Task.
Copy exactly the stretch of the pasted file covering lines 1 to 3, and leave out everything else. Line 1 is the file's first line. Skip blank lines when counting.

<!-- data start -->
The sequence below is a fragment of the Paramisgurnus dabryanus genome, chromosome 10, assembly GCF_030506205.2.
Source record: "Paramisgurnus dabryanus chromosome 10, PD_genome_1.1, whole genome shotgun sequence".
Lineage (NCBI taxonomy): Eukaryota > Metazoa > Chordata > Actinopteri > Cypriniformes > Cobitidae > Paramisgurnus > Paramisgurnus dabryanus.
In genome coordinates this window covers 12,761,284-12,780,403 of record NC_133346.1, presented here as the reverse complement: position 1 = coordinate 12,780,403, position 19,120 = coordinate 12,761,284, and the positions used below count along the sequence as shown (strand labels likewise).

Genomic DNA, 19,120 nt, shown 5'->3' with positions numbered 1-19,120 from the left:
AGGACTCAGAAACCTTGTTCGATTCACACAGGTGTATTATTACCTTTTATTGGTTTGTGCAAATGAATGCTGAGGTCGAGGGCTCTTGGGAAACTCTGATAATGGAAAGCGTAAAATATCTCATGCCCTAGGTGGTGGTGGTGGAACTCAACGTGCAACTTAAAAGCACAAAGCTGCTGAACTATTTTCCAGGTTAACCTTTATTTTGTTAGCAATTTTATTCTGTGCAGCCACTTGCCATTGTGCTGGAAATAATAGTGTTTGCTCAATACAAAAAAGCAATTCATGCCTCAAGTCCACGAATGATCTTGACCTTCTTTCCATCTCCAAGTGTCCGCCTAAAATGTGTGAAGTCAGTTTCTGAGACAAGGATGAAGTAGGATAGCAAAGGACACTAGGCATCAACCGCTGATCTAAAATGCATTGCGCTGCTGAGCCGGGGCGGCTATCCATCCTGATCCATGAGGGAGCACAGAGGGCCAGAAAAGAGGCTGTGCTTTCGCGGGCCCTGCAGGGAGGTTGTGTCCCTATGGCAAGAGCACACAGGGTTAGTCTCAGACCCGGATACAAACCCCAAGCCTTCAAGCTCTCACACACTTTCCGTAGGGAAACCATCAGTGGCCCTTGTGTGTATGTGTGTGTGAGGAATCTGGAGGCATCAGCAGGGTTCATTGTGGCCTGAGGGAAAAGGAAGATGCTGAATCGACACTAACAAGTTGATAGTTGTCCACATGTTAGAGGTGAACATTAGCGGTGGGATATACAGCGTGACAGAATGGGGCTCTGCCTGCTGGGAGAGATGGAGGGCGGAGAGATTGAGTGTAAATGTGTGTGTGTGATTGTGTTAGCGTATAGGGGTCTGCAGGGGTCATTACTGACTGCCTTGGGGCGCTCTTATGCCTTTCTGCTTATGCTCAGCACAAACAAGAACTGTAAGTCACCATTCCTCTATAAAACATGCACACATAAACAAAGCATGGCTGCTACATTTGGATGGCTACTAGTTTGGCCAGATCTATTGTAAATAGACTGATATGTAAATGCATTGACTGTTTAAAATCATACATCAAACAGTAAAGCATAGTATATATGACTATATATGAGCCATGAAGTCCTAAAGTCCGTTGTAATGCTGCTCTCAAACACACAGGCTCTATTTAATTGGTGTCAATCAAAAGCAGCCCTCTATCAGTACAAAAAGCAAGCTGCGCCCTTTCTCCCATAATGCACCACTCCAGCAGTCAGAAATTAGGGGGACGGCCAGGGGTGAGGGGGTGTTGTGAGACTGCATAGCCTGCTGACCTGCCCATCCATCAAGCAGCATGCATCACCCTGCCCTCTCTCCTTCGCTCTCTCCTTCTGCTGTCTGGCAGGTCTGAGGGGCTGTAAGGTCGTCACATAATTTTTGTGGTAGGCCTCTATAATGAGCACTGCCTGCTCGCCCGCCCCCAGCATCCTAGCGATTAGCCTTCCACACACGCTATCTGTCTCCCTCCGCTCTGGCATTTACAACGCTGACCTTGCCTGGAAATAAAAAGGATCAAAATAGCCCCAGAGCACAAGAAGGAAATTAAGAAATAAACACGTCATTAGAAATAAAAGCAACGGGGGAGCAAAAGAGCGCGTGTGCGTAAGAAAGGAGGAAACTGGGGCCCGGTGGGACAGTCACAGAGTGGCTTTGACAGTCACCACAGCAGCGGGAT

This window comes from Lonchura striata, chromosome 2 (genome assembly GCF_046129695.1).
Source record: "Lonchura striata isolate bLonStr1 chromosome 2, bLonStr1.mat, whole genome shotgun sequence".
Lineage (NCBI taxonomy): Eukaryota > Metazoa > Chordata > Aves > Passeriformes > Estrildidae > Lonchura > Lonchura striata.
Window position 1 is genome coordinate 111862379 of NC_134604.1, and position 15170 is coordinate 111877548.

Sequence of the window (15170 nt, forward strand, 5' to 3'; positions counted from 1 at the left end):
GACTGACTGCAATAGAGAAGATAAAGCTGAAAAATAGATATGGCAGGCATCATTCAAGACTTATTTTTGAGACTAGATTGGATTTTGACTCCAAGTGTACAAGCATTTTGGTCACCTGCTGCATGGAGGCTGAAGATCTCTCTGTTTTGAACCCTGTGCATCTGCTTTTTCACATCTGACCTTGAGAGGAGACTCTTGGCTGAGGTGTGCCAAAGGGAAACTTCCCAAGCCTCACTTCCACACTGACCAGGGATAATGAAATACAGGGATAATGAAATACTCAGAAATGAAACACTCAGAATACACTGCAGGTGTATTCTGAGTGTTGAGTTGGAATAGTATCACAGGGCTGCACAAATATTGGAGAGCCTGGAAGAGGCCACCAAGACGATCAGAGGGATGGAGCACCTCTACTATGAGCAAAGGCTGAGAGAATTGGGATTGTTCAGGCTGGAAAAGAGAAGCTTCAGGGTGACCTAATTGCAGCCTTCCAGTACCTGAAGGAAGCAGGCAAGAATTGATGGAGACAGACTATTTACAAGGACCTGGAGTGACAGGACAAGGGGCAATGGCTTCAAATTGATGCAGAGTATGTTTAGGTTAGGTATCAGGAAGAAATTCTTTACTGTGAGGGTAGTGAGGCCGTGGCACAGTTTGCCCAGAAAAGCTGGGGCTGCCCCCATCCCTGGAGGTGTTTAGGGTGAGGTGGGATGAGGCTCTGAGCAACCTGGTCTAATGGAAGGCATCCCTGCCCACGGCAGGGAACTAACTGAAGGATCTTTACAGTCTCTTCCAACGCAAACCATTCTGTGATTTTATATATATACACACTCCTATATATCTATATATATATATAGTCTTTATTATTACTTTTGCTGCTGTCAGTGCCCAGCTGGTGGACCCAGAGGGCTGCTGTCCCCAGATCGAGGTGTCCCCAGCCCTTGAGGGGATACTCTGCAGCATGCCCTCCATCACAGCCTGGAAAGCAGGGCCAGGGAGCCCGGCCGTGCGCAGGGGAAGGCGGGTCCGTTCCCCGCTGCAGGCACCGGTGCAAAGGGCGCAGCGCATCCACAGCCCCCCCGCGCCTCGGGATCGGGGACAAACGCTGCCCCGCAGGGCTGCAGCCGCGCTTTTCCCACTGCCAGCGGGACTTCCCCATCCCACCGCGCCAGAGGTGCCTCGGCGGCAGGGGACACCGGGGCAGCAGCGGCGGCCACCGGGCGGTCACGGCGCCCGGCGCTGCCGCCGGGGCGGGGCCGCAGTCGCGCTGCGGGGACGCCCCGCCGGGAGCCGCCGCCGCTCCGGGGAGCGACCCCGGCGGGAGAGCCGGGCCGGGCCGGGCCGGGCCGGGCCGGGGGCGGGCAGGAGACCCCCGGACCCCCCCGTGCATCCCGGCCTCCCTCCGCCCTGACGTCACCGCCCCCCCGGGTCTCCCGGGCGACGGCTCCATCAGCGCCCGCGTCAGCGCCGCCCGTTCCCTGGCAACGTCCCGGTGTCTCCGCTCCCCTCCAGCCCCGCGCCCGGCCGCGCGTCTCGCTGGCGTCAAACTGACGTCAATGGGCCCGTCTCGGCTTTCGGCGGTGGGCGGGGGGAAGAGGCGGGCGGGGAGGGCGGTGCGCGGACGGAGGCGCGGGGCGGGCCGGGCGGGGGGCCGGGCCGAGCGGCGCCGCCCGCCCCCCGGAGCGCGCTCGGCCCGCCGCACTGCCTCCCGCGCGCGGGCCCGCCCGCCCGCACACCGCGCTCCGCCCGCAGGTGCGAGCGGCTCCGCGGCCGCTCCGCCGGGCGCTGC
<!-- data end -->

The sequence below is a fragment of the Paramisgurnus dabryanus genome, chromosome 10, assembly GCF_030506205.2.
Source record: "Paramisgurnus dabryanus chromosome 10, PD_genome_1.1, whole genome shotgun sequence".
Lineage (NCBI taxonomy): Eukaryota > Metazoa > Chordata > Actinopteri > Cypriniformes > Cobitidae > Paramisgurnus > Paramisgurnus dabryanus.